In state of the art base stations the cost of the filter can be shared among many users. Here the solution to the above problem is to keep an oversampling ratio of e.g. 4 to 8 to make it possible to sample “sufficiently close” to the maximum eye opening. The oversampling ratio of 4 to 8 is merely an example; other ratios are possible which are higher, lower or in between. It is also not a requirement that the ratio be an integer ratio. The decimation down to the chip rate is then done by the individual RAKE taps. Here, a lower sampling ratio can result in a higher loss of information from imprecise sampling.

In mobile stations, however, the filter is used by only one user who must bear the whole cost for the filter. Therefore the filter should ideally be made to consume as little power or space as possible in the mobile unit. The power consumed by the analog/digital (A/D) converter 410 should also be minimized.

In mobile receivers as shown in FIG. 4 it is possible for a root raised cosine filter, a filter which is ICI-free when convolved with itself, to be applied to the multibit output signal from an A/D converter. Either two A/D converters are used, one each for the I and Q parts of the signal, or a digital I/Q demodulator is used. These filters are applied to the signal at an oversample rate (OSR) of e.g. 4 times the chip rate to achieve good time resolution for the RAKE taps. An OSR different from 4 times the chip rate can be also used, with various trade-offs between implementation cost and detector loss.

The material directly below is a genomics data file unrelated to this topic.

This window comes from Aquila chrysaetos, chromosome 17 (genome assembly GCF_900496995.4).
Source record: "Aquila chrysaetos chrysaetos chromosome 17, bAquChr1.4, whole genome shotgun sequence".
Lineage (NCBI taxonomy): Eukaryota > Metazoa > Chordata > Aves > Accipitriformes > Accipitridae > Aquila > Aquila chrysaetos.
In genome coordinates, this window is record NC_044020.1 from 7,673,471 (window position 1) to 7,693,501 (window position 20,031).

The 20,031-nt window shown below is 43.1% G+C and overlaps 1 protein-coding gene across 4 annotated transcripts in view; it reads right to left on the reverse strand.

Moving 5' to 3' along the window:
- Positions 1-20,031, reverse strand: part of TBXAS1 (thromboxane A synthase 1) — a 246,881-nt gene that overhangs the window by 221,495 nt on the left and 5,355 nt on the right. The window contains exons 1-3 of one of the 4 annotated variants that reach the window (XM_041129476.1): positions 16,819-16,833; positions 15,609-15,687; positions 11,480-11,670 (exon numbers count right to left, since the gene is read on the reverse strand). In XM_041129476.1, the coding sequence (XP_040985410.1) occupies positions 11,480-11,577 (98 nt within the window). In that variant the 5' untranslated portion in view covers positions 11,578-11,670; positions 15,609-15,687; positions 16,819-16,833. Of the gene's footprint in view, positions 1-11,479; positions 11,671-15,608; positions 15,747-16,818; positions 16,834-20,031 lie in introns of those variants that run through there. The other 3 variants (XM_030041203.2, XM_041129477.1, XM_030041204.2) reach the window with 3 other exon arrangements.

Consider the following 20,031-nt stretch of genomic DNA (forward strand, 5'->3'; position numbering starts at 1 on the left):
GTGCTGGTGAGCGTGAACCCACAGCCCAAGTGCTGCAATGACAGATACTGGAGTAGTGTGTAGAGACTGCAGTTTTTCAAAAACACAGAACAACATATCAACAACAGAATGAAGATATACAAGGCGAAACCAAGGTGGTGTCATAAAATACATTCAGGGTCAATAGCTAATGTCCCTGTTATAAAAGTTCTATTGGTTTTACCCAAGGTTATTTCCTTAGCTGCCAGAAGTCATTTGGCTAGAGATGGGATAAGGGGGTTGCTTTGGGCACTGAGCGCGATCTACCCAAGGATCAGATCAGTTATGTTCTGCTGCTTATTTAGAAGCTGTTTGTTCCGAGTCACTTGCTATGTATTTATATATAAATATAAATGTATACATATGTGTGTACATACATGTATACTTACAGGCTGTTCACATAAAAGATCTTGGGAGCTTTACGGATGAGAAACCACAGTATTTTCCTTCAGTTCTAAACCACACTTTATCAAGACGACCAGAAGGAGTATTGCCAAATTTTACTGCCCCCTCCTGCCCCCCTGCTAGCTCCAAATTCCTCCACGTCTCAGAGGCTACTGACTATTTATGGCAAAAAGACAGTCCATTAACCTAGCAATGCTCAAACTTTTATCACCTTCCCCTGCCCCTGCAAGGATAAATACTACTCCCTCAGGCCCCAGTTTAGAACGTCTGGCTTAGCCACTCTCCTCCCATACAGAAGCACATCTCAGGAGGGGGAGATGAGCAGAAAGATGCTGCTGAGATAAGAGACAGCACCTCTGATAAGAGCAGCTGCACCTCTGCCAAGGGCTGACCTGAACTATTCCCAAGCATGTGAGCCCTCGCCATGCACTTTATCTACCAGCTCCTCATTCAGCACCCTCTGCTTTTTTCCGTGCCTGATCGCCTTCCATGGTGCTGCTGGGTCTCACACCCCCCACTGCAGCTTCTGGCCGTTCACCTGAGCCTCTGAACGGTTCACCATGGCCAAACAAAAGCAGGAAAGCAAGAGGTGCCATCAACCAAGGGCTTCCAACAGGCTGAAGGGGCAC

The filtered signal is then multiplied with the PN sequence 430, which is individually delayed for each reflection in the multipath channel response. This signal is then integrated over the time period of one bit. The multiplication (440) with the PN sequence and the integration (450) over a bit interval is known as despreading, or correlating with the PN sequence.

The filters in these state of the art mobiles require something on the order of e.g. 16 time sidelobes to achieve good filtering. This, in addition to the need for oversampling, leads to an implementation with many multipliers. Unfortunately, multipliers consume substantial power and chip area in comparison with other units such as adders.

SUMMARY OF THE INVENTION

The present invention achieves the objectives of reducing power consumption and chip area, among other objectives, by moving the filter, which may be pulse-shaped or pulse-matched, from the input signal, as shown in FIG. 4, to the PN sequence, as shown in FIG. 5. Correlation is then performed with a pulse-shape filtered version of the PN sequence. This has the advantage of replacing the multibit pulse-matched filter on the input signal with a one-bit pulse-shaped filter on the PN sequence, which interpolates up to the required oversampling ratio.